23.05.2017 | University of Texas at Austin

nachricht Another reason to exercise: Burning bone fat -- a key to better bone health
19.05.2017 | University of North Carolina Health Care

All articles from Health and Medicine >>>

The most recent press releases about innovation >>>

Die letzten 5 Focus-News des innovations-reports im Überblick:

Im Focus: Turmoil in sluggish electrons’ existence

An international team of physicists has monitored the scattering behaviour of electrons in a non-conducting material in real-time. Their insights could be beneficial for radiotherapy.

We can refer to electrons in non-conducting materials as ‘sluggish’. Typically, they remain fixed in a location, deep inside an atomic composite. It is hence...

Im Focus: Wafer-thin Magnetic Materials Developed for Future Quantum Technologies

Two-dimensional magnetic structures are regarded as a promising material for new types of data storage, since the magnetic properties of individual molecular building blocks can be investigated and modified. For the first time, researchers have now produced a wafer-thin ferrimagnet, in which molecules with different magnetic centers arrange themselves on a gold surface to form a checkerboard pattern. Scientists at the Swiss Nanoscience Institute at the University of Basel and the Paul Scherrer Institute published their findings in the journal Nature Communications.

Ferrimagnets are composed of two centers which are magnetized at different strengths and point in opposing directions. Two-dimensional, quasi-flat ferrimagnets...

Im Focus: World's thinnest hologram paves path to new 3-D world

Nano-hologram paves way for integration of 3-D holography into everyday electronics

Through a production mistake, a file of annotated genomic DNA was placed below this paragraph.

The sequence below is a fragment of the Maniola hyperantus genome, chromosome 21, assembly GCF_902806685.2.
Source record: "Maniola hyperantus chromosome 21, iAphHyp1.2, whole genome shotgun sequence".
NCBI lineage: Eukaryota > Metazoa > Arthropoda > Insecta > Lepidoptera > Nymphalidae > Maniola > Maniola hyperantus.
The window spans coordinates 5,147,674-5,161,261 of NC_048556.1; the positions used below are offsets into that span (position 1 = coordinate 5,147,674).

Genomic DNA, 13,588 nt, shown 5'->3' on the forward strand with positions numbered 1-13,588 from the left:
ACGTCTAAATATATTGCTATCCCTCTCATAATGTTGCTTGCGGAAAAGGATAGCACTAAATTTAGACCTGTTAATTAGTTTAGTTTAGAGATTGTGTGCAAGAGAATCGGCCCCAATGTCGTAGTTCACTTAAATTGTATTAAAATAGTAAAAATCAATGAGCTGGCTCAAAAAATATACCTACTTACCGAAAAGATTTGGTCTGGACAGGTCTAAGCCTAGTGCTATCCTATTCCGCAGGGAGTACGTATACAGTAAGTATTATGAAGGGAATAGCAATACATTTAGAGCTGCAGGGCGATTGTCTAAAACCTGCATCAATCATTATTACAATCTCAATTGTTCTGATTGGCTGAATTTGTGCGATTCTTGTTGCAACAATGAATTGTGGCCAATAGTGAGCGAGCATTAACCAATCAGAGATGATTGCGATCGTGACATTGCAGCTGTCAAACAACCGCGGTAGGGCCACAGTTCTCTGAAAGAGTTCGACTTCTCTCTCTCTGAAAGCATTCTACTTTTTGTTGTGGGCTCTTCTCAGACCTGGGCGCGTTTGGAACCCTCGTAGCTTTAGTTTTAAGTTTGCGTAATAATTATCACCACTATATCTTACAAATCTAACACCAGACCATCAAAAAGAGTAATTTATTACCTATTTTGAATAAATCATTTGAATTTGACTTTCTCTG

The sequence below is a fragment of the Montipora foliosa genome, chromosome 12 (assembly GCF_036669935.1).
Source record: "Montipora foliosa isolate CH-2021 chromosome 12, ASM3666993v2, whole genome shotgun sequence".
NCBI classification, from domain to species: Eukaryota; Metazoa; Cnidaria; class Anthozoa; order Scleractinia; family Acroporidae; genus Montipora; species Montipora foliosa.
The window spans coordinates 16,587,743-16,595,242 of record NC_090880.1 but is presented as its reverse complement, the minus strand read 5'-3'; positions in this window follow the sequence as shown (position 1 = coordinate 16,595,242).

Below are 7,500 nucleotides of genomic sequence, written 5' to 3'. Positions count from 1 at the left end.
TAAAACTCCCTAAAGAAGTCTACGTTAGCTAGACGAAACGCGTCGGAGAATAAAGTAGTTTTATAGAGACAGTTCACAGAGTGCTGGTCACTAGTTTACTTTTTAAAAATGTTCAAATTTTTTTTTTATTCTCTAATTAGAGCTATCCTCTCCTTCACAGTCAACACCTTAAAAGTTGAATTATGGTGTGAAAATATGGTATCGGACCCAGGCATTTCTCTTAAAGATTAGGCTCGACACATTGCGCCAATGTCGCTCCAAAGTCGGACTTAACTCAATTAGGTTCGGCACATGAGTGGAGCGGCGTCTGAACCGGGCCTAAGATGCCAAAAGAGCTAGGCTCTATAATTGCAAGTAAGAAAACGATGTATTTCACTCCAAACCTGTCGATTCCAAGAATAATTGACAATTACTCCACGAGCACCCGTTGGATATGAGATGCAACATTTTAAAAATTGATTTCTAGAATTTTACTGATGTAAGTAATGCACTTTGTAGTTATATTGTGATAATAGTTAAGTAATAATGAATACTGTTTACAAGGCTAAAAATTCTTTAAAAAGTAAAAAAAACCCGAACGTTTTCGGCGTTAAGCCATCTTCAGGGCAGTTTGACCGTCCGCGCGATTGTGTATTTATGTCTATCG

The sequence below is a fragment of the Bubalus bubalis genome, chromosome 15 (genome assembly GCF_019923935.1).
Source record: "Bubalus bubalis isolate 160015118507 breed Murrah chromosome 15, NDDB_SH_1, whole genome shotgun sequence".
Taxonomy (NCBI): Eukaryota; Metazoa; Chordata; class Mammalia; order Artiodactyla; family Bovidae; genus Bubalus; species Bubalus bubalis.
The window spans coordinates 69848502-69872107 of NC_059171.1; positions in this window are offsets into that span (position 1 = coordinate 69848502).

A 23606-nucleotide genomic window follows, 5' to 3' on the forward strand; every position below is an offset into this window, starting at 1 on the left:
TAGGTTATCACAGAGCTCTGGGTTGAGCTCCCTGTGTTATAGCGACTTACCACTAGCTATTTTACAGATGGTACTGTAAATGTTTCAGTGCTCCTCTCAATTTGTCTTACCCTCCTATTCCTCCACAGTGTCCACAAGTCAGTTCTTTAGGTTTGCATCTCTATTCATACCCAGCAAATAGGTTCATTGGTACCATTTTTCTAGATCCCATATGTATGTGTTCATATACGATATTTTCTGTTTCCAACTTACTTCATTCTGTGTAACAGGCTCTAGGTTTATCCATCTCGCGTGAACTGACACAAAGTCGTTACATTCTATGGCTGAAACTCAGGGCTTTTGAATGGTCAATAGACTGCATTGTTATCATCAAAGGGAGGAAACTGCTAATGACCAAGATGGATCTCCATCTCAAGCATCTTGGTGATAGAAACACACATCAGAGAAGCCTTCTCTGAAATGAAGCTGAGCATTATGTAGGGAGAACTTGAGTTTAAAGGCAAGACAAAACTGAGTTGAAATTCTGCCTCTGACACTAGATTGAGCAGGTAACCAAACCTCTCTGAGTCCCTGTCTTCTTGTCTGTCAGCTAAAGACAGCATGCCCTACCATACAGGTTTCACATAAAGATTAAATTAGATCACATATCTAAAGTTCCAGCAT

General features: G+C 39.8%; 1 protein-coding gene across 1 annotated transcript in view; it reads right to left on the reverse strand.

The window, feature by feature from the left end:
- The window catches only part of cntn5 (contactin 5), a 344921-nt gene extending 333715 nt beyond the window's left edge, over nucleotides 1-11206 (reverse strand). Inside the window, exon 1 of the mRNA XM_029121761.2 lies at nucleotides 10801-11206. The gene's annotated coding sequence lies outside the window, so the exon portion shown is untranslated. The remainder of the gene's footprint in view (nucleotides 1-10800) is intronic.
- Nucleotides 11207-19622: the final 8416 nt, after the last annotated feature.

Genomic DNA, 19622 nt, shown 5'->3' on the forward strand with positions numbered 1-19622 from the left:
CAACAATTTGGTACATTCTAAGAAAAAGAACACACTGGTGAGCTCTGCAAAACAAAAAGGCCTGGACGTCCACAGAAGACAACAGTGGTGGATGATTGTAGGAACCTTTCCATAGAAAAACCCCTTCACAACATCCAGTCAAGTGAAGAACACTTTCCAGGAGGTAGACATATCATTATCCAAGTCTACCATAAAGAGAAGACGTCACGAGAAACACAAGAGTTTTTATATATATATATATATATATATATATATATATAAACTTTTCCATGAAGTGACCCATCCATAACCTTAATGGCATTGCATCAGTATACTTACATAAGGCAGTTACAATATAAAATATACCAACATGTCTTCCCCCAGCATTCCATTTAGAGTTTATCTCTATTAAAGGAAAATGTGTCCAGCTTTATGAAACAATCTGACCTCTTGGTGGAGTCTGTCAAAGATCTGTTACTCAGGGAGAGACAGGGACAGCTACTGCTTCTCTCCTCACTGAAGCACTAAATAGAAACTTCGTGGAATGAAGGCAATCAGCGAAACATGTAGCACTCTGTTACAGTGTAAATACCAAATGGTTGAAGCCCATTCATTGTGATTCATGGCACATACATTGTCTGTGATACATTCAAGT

An Australian-Chinese research team has created the world's thinnest hologram, paving the way towards the integration of 3D holography into everyday...

Im Focus: Using graphene to create quantum bits

In the race to produce a quantum computer, a number of projects are seeking a way to create quantum bits -- or qubits -- that are stable, meaning they are not much affected by changes in their environment. This normally needs highly nonlinear non-dissipative elements capable of functioning at very low temperatures.

In pursuit of this goal, researchers at EPFL's Laboratory of Photonics and Quantum Measurements LPQM (STI/SB), have investigated a nonlinear graphene-based...

Im Focus: Bacteria harness the lotus effect to protect themselves

Biofilms: Researchers find the causes of water-repelling properties

Dental plaque and the viscous brown slime in drainpipes are two familiar examples of bacterial biofilms. Removing such bacterial depositions from surfaces is...

All Focus news of the innovation-report >>>

Anzeige

Anzeige

Event News

AWK Aachen Machine Tool Colloquium 2017: Internet of Production for Agile Enterprises

23.05.2017 | Event News

Dortmund MST Conference presents Individualized Healthcare Solutions with micro and nanotechnology

22.05.2017 | Event News

Innovation 4.0: Shaping a humane fourth industrial revolution

17.05.2017 | Event News

 
Latest News

Scientists propose synestia, a new type of planetary object

23.05.2017 | Physics and Astronomy

Zap! Graphene is bad news for bacteria

23.05.2017 | Life Sciences

Medical gamma-ray camera is now palm-sized

23.05.2017 | Medical Engineering

VideoLinks
B2B-VideoLinks
More VideoLinks >>>